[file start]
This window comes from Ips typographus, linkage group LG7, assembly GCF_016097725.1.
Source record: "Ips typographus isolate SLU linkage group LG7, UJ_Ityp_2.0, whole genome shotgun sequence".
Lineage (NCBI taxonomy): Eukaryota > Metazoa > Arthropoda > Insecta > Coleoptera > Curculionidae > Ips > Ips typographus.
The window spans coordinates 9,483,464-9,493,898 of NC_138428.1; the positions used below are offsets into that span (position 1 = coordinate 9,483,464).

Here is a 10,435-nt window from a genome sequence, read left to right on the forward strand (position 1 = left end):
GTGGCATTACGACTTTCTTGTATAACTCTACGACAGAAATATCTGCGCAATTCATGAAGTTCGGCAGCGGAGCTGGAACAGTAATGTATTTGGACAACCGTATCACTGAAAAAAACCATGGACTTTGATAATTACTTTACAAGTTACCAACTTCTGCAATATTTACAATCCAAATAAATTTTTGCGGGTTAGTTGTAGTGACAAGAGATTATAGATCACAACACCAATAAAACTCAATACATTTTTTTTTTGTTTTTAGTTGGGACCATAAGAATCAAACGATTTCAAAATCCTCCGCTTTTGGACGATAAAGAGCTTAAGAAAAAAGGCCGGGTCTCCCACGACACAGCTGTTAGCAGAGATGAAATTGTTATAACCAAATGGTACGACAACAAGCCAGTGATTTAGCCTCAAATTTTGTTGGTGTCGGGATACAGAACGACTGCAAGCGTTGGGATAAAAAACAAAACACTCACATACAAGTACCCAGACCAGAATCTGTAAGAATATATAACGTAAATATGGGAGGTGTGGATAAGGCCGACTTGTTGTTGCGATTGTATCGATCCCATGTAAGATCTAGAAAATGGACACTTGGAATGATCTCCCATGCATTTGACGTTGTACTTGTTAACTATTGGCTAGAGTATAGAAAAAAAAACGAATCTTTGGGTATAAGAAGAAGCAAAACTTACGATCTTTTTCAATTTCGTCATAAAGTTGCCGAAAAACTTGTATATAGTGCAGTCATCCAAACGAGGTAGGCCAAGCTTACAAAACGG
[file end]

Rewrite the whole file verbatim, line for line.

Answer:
This window comes from Ips typographus, linkage group LG7, assembly GCF_016097725.1.
Source record: "Ips typographus isolate SLU linkage group LG7, UJ_Ityp_2.0, whole genome shotgun sequence".
Lineage (NCBI taxonomy): Eukaryota > Metazoa > Arthropoda > Insecta > Coleoptera > Curculionidae > Ips > Ips typographus.
The window spans coordinates 9,483,464-9,493,898 of NC_138428.1; the positions used below are offsets into that span (position 1 = coordinate 9,483,464).

Here is a 10,435-nt window from a genome sequence, read left to right on the forward strand (position 1 = left end):
GTGGCATTACGACTTTCTTGTATAACTCTACGACAGAAATATCTGCGCAATTCATGAAGTTCGGCAGCGGAGCTGGAACAGTAATGTATTTGGACAACCGTATCACTGAAAAAAACCATGGACTTTGATAATTACTTTACAAGTTACCAACTTCTGCAATATTTACAATCCAAATAAATTTTTGCGGGTTAGTTGTAGTGACAAGAGATTATAGATCACAACACCAATAAAACTCAATACATTTTTTTTTTGTTTTTAGTTGGGACCATAAGAATCAAACGATTTCAAAATCCTCCGCTTTTGGACGATAAAGAGCTTAAGAAAAAAGGCCGGGTCTCCCACGACACAGCTGTTAGCAGAGATGAAATTGTTATAACCAAATGGTACGACAACAAGCCAGTGATTTAGCCTCAAATTTTGTTGGTGTCGGGATACAGAACGACTGCAAGCGTTGGGATAAAAAACAAAACACTCACATACAAGTACCCAGACCAGAATCTGTAAGAATATATAACGTAAATATGGGAGGTGTGGATAAGGCCGACTTGTTGTTGCGATTGTATCGATCCCATGTAAGATCTAGAAAATGGACACTTGGAATGATCTCCCATGCATTTGACGTTGTACTTGTTAACTATTGGCTAGAGTATAGAAAAAAAAACGAATCTTTGGGTATAAGAAGAAGCAAAACTTACGATCTTTTTCAATTTCGTCATAAAGTTGCCGAAAAACTTGTATATAGTGCAGTCATCCAAACGAGGTAGGCCAAGCTTACAAAACGG